Qualities Every Hero AND Villain Should Have
Have you ever read a story where the hero seemed too bland or the villain too extreme? What about a stereotype that is so inflexible it has nothing to distinguish it from a thousand others out there?
There are multitudes of crafting skills for writers when it comes to creating characters, and it’s not really possible to gel them down into a few succinct points. But taking a step back and looking for three basic things could facilitate the process.
There are three basic qualities readers look for instinctively in main characters.
A Character Strength
The hero needs a character strength that sets them above average. Where would Harry Potter be without his loyalty to his friends? Or the young Luke Skywalker without his optimism? Even a very dull, average hero can be admirable, say something as simple as knowing when to keep their mouth shut.
Character strengths are connected to motives. Readers want to recognize the character’s strength and see them acting according to it. When a well-defined character acts ‘out-of-character,’ it’s frustrating to readers unless there’s a crisis or outside pressure that induced it. Luke’s optimism was crushed by Kylo Ren’s betrayal to the dark side of the force and morphed into pessimism about himself. Yet it still reflects a parallel character quality: the tendency to stress the importance of his own actions.
Villains also need character strength. This is why Saruman is a more tangible villain than Sauron, who is little more than a murky embodiment of wickedness. Saruman is both incredibly clever and self-confident making him a formidable enemy.
A Character Flaw
The second thing needed is a character flaw. You may think this goes without saying—but it doesn’t. Your heroes can’t be perfect, and your villains can’t be all powerful. Stories are weaker when the characters have no depth; and is it fair to make the plot carry the entire adventure?
Character flaws deepen the person and add interest, like shadows in paintings.
Han Solo’s cynicism and self-interest were weaknesses, but they ended up strengthening the impact of his heroism. Gandalf’s respect and admiration for Saruman became a weakness when it blinded him to his deceit.
It is possible to ignore weaknesses and make it work. Wonder Woman doesn’t seem to have any character weaknesses, and it’s one of the things that makes her larger than life. If she weren’t nearly invulnerable though, her boldness would become recklessness. In that sense, something in the reader recognizes and adjusts to the flaw and the way it was conquered.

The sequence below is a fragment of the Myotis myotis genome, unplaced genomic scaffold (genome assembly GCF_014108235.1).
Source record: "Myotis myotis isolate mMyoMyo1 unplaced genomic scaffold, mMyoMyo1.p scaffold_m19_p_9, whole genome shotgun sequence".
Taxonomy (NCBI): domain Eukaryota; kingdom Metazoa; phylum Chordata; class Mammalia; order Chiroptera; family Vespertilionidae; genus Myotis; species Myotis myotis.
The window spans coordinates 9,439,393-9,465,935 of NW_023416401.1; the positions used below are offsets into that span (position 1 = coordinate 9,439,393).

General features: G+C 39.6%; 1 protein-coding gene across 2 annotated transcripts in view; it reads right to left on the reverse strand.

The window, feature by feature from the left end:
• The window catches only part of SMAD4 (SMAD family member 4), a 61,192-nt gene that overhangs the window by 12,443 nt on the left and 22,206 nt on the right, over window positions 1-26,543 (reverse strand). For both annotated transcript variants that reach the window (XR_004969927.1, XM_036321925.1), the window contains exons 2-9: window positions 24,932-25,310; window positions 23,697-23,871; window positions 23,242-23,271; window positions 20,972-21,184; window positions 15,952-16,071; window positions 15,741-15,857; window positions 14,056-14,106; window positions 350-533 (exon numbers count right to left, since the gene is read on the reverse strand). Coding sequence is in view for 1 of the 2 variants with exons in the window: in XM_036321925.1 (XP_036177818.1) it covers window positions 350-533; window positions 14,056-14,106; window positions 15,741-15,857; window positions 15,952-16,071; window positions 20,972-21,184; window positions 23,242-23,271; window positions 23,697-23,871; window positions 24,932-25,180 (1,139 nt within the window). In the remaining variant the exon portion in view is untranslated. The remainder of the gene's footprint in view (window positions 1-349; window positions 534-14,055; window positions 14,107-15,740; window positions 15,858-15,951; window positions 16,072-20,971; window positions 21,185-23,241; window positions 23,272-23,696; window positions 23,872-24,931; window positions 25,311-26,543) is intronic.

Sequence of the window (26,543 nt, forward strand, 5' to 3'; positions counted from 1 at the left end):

When writing, you should ask yourself, “What are my hero’s/villain’s character flaws? Are they caricatures or believable?” The answer should depend on what your goal is. Humor and light-hearted adventure thrive on caricature.
Identifying With the Character
The third quality readers are looking for is something they can identify with. Katniss from the Hunger Games is unhappy and suffering injustice. Readers can identify with her desire to overcome hardship and protect others. They may also identify with the brutal selfishness of the other players in the game.
A villain may be so foreign and despicable that the reader can’t relate to them at all (we hope) but the moment they start to justify themselves or be lazy or petulant, they become something we can instinctively identify with.
We may not understand a villain’s thoughts or choices, but the moment we see a touch of ordinariness, a sliver of humanity, that character becomes more real, like Gollum softening under Frodo’s authority in a brief flicker of trust.
It’s funny how arrogance, which is basically a character flaw, is often paired with more attractive traits in both heroes and villains, and it’s one of those things memorable characters almost always have. It seems to be something we can all identify with.
Start with some characters from a favorite book or movie and list a few of their character qualities, labeling them as strengths and weaknesses. Put a star by the ones that made them seem more compelling to you. Then ask yourself if there is anything you can identify with, either directly, or indirectly (that you have seen in others). Practice this until it gets easy.
Now, turn to your story. How do your own heroes and villains stack up?
Need some inspiration? Rogue Skies is filled with a multitude of heroes and villains, characters and flaws. There’s sure to be something in there to set your creativity alight! Get all 25 stories today for just .99!